Red Meat and Dairy
"The one thing I want us to stop consuming in 2017 is cow products: red meat and dairy, and for a few reasons. The World Health Organisation (WHO) classifies processed meats as class I carcinogens – strong evidence that they cause cancer. Red meat in general has also been classified by the WHO as a probable carcinogen. High intake of red meat is also associated with a number of chronic diseases including diabetes, cardiovascular disease, and cancer. The casein in dairy products is also a possible carcinogen, and has been shown in rats to increase tumor growth.
[Also consider] the environment. Red meat and dairy are some of the most environmentally-disastrous foods around. Consuming one hamburger is equivalent to showering for three months. It takes around 2,000 gallons of water to rear one pound of meat. Red meat and dairy produce tons of pounds of methane every year, a greenhouse gas 23-times more potent than CO2, contributing significantly to climate change." —Dana Hunnes, PhD, senior dietitian at Ronald Reagan UCLA Medical Center and adjunct assistant professor at the Fielding School of Public Health at UCLA in Los Angeles.
High intake of red meat is also associated with a number of chronic diseases including diabetes, cardiovascular disease, and cancer.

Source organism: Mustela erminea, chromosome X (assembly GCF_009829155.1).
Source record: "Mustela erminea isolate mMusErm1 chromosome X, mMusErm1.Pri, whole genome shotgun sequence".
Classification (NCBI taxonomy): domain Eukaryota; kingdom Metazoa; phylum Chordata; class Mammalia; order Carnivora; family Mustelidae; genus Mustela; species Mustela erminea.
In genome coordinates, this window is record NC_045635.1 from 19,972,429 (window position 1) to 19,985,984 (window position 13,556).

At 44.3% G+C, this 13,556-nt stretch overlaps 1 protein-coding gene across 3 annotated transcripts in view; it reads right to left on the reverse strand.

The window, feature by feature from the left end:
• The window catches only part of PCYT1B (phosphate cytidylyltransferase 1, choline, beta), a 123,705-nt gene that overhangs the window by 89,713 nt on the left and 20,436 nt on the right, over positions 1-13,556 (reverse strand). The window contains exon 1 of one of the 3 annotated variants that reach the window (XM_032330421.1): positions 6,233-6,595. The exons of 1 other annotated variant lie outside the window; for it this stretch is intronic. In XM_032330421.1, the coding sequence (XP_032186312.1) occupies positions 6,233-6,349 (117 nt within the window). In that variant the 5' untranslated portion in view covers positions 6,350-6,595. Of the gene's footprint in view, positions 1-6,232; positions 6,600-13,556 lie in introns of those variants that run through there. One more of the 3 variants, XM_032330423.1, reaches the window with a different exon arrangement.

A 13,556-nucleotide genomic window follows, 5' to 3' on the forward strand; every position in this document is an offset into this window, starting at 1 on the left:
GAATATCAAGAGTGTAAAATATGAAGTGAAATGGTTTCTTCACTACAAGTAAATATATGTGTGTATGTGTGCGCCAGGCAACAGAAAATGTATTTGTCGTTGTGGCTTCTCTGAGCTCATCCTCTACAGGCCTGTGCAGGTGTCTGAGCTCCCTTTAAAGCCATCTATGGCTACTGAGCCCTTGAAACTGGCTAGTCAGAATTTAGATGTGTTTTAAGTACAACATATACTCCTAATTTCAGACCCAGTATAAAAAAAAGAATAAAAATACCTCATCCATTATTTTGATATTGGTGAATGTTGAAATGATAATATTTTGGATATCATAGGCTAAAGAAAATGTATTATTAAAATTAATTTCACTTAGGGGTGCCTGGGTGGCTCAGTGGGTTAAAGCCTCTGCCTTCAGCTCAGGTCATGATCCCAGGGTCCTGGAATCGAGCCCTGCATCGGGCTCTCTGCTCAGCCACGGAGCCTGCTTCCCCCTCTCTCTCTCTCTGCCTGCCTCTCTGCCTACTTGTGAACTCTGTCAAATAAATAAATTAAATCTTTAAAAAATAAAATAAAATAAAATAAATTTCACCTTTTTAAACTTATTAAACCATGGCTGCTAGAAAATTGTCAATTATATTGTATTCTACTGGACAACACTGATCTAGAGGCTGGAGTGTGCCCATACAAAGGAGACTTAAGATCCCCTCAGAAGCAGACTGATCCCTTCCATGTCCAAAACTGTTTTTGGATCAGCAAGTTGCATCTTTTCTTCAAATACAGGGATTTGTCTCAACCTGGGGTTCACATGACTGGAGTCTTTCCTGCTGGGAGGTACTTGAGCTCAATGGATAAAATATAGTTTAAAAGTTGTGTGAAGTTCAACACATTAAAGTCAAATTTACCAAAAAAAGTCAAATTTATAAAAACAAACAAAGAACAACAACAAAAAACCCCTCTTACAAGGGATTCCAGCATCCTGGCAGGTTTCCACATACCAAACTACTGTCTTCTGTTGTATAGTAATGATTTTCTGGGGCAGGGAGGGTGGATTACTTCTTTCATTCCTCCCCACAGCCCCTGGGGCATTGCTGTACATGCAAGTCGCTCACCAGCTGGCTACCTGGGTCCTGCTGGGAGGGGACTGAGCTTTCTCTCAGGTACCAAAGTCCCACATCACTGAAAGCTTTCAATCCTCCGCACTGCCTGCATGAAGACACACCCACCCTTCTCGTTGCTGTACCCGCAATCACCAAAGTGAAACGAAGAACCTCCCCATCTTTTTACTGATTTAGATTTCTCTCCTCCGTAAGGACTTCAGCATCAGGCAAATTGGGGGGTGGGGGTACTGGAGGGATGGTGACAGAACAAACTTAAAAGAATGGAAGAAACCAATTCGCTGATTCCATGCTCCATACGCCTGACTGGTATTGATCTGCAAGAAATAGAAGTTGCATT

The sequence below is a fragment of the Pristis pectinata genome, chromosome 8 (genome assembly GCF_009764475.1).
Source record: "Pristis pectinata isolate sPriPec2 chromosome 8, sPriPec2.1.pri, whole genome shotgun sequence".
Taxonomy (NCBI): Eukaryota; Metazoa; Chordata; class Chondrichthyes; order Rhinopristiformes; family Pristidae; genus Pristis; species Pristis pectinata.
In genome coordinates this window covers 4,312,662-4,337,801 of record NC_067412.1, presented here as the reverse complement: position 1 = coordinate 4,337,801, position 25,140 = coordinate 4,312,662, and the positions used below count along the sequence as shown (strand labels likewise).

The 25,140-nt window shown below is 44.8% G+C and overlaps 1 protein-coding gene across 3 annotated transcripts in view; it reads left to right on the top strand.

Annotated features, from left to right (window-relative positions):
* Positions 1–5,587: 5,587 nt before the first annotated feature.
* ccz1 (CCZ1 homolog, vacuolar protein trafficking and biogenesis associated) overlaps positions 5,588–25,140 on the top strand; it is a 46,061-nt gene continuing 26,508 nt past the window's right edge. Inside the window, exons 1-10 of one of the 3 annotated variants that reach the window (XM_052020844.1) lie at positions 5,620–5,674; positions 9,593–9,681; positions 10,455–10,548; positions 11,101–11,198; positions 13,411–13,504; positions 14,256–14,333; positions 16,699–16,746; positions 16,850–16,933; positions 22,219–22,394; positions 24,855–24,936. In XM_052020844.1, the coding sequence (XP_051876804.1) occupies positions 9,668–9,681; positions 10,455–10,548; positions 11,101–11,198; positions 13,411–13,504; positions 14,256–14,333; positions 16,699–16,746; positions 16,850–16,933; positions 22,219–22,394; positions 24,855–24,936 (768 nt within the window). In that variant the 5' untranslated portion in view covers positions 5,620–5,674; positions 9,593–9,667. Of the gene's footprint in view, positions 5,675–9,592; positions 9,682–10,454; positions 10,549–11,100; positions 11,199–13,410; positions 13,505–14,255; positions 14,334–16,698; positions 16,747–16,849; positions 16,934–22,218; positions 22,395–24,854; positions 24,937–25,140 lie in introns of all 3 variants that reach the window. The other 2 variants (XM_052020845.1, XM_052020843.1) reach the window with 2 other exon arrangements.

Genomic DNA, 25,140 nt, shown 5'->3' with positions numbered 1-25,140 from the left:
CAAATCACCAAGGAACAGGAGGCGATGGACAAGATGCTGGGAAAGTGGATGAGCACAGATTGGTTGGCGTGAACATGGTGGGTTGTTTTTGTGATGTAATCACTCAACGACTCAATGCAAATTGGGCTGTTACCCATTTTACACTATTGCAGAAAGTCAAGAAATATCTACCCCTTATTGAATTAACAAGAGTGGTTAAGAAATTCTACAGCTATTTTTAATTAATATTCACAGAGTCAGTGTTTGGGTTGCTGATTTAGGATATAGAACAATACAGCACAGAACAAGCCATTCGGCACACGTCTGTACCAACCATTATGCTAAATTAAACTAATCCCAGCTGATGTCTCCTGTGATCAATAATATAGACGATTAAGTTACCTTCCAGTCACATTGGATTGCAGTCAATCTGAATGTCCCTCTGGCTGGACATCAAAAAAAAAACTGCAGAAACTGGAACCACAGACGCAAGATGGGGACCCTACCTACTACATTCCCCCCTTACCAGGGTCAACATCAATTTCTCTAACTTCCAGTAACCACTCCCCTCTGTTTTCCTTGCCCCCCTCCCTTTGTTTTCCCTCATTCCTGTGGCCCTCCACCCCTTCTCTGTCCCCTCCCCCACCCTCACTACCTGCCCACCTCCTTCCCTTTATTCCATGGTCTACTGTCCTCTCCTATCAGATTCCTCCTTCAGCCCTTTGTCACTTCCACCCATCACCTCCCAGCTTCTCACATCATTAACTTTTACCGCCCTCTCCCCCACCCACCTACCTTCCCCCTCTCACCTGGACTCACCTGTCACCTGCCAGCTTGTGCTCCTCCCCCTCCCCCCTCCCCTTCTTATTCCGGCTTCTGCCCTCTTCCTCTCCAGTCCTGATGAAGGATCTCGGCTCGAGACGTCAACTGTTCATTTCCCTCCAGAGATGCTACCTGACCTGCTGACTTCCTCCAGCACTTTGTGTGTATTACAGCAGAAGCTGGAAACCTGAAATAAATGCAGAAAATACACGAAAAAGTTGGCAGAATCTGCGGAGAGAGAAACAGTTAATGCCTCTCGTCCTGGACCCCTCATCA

"While I prefer to focus on what people can eat, there is one genre of foods I would like to see less of both on supermarket shelves and in people's daily meals and snacks. And that is diet foods. These are the foods labeled "lite or light," "100 calorie," "fat free," "sugar free," etc. or those marketed by weight loss or weight management companies. Think Weight Watchers, Snackwells, 100 Calorie Packs, Lean Cuisine, etc. If you take a look at the ingredients lists in the majority of these foods, they are a mile long and full of junk–chemicals, dyes, artificial sweeteners, sodium, trans fats, sugar, and preservatives to make them feel and taste like the real thing. This junk is not only hard for the body to digest and rarely satisfying, but these foods—if we can call them foods—are devoid of the nutrition that we not only need for our body to function, but are essential for weight maintenance and satiety. Protein, fibre, and healthy fats are the satiating nutrients missing here and when consumed from whole foods like plants, are natural appetite regulators.